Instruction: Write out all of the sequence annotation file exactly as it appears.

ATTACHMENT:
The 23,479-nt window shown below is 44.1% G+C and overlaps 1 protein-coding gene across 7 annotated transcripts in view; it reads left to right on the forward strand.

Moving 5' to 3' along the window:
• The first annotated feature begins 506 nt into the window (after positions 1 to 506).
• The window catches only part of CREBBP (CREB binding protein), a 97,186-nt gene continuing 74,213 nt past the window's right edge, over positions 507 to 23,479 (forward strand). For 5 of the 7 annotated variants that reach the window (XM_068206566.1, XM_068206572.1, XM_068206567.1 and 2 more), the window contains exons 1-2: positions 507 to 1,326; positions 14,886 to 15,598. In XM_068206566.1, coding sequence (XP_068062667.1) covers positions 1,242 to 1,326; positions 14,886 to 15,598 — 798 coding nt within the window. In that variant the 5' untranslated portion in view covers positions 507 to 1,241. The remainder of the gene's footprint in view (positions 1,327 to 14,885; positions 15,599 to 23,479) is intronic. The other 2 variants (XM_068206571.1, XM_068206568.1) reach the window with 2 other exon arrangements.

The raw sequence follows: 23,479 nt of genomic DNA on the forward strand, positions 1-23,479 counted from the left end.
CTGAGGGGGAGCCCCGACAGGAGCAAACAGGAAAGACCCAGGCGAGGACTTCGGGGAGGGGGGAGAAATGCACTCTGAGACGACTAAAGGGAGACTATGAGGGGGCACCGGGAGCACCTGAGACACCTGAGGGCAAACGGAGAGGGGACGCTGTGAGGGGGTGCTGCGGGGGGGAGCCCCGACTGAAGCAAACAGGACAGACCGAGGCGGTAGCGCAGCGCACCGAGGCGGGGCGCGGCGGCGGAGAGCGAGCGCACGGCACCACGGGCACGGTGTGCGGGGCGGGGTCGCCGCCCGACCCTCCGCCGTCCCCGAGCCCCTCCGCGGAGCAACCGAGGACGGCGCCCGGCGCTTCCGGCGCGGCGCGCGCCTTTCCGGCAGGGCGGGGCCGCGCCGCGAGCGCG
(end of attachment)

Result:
The 23,479-nt window shown below is 44.1% G+C and overlaps 1 protein-coding gene across 7 annotated transcripts in view; it reads left to right on the forward strand.

Moving 5' to 3' along the window:
• The first annotated feature begins 506 nt into the window (after positions 1 to 506).
• The window catches only part of CREBBP (CREB binding protein), a 97,186-nt gene continuing 74,213 nt past the window's right edge, over positions 507 to 23,479 (forward strand). For 5 of the 7 annotated variants that reach the window (XM_068206566.1, XM_068206572.1, XM_068206567.1 and 2 more), the window contains exons 1-2: positions 507 to 1,326; positions 14,886 to 15,598. In XM_068206566.1, coding sequence (XP_068062667.1) covers positions 1,242 to 1,326; positions 14,886 to 15,598 — 798 coding nt within the window. In that variant the 5' untranslated portion in view covers positions 507 to 1,241. The remainder of the gene's footprint in view (positions 1,327 to 14,885; positions 15,599 to 23,479) is intronic. The other 2 variants (XM_068206571.1, XM_068206568.1) reach the window with 2 other exon arrangements.

The raw sequence follows: 23,479 nt of genomic DNA on the forward strand, positions 1-23,479 counted from the left end.
CTGAGGGGGAGCCCCGACAGGAGCAAACAGGAAAGACCCAGGCGAGGACTTCGGGGAGGGGGGAGAAATGCACTCTGAGACGACTAAAGGGAGACTATGAGGGGGCACCGGGAGCACCTGAGACACCTGAGGGCAAACGGAGAGGGGACGCTGTGAGGGGGTGCTGCGGGGGGGAGCCCCGACTGAAGCAAACAGGACAGACCGAGGCGGTAGCGCAGCGCACCGAGGCGGGGCGCGGCGGCGGAGAGCGAGCGCACGGCACCACGGGCACGGTGTGCGGGGCGGGGTCGCCGCCCGACCCTCCGCCGTCCCCGAGCCCCTCCGCGGAGCAACCGAGGACGGCGCCCGGCGCTTCCGGCGCGGCGCGCGCCTTTCCGGCAGGGCGGGGCCGCGCCGCGAGCGCG